ACT Chamber

Responding to a changing business environment

B2B Editor 4 September 2013

The ACT & Region Chamber of Commerce & Industry has been serving the Canberra business community for almost 80 years. Chamber members have access to advice on a range of issues regarding the employment of staff, varying other business matters, and we receive many calls from members to our Workplace Relations hotline. Regrettably, this year there has been a marked increase in the number of businesses seeking advice on how to downsize their staffing, or otherwise restructure their organisation.

There are a number of reasons why an organisation might need to reduce its staffing levels, and each case is different, but there are some consistent themes. Most business people don’t like to cut back – they would rather see their business thriving and expanding. And they don’t like having to lay off employees either. It’s difficult and stressful having to fire someone for misconduct or poor performance, but at least that outcome can be seen as being brought about by the employee’s own actions. It’s far worse having to dismiss someone due to a situation that is not the employee’s fault, which may be the case if the business’ income has fallen due to a decline in trade.
Because of this reluctance to terminate staff, many employers continue to delay even after it’s become clear that they must take action to address a worsening financial situation. We’ve had a number of calls from Chamber members that run like this:
Good afternoon, what can we do for you?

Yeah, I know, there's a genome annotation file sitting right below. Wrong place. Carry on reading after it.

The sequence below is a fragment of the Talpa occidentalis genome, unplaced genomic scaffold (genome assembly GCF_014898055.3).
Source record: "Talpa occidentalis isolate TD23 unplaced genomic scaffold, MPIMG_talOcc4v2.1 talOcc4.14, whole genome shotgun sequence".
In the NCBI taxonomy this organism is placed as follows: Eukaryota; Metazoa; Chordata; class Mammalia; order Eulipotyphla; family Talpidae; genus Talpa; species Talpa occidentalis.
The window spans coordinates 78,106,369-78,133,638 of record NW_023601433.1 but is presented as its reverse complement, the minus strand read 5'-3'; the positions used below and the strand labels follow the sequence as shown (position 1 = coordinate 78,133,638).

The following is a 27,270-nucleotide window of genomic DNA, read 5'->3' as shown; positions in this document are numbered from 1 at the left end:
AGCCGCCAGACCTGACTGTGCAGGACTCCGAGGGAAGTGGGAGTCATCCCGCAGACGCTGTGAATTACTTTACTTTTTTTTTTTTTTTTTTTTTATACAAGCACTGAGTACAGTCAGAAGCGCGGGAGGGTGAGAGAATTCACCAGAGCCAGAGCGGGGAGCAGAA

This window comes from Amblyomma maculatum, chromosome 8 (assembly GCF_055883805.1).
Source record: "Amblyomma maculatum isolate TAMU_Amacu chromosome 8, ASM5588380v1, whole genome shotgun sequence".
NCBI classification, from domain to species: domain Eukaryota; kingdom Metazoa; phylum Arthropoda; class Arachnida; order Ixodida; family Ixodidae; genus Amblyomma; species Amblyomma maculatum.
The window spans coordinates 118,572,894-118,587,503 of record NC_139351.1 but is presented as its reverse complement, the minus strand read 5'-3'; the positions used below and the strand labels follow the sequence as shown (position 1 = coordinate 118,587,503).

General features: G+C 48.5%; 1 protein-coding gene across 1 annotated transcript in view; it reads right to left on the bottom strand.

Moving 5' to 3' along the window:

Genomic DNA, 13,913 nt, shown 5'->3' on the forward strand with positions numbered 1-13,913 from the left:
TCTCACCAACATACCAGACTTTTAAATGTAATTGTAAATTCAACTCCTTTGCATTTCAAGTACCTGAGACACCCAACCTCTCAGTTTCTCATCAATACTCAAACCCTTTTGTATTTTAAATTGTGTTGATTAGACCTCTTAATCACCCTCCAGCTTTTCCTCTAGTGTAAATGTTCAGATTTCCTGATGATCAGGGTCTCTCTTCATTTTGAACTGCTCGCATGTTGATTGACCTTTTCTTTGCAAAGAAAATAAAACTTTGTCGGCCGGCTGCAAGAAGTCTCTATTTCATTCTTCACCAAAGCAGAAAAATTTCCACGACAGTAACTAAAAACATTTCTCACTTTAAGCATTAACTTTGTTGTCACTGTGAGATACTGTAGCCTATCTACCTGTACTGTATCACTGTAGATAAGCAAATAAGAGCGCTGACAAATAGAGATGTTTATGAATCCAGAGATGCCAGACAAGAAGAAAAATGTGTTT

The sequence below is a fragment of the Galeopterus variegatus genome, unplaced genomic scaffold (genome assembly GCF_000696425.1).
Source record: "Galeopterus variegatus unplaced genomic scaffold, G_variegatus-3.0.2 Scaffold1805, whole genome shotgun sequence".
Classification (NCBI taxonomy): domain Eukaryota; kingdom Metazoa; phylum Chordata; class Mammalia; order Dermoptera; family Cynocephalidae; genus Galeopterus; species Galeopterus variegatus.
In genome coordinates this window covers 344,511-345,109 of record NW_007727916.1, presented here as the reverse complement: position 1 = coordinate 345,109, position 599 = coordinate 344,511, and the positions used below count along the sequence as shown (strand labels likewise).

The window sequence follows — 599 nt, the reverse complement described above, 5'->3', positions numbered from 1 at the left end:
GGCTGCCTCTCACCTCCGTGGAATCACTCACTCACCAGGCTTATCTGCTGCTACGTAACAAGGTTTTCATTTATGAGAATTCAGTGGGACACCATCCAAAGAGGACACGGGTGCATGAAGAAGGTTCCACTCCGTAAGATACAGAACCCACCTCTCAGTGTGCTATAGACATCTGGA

I need some advice on terminating an employee.
Can you tell me why you need to terminate someone?
It’s because our revenue is down – down a lot. We’ve been bringing in less income than our expenses for about four months already, and I can’t see that it’s going to improve. I’m worried about whether I’ll be able to make payroll next month if I don’t do something.
Sorry to hear that. The law does allow you to lay off staff provided that you have a valid reason, and you follow a reasonable process. If you’ve called, then you’ve probably already done your financial analysis and you know that you have to reduce business expenses. Let’s talk about which staff are affected, because you will have to talk to them and provide information, and also consult with them about whether there are any other options besides terminating employment…
The Chamber held a Business Crisis Summit in August which was attended by over 200 local business representatives. Valuable information was provided by those in attendance and via an online survey, it’s clear that the Canberra business community is very concerned about the state of the economy, both on a national and local level. Not only has the Federal Government reduced its spending, but our members have told us that the protracted Federal election has certainly not been helpful either; people who are uncertain about the future of their job are prone to cut back on their household spending.
One simple option put forward by a Summit participant was a “Buy Local” philosophy; where governments, businesses and consumers look to purchase goods and services from local providers, rather than from interstate or overseas.
The Chamber will follow up on all the information collated through the Business Crisis Summit, and make recommendations to both the ACT and Federal Governments, as appropriate. In addition, we strongly encourage business people from Canberra and our region to join with us in the Small Business Too Big to Ignore campaign ( Politicians of all persuasions are now taking note of the views and needs of businesses, and the campaign will continue past the date of the Federal election.
Greg Schmidt, Director, Workplace Relations ACT & Region Chamber of Commerce & Industry

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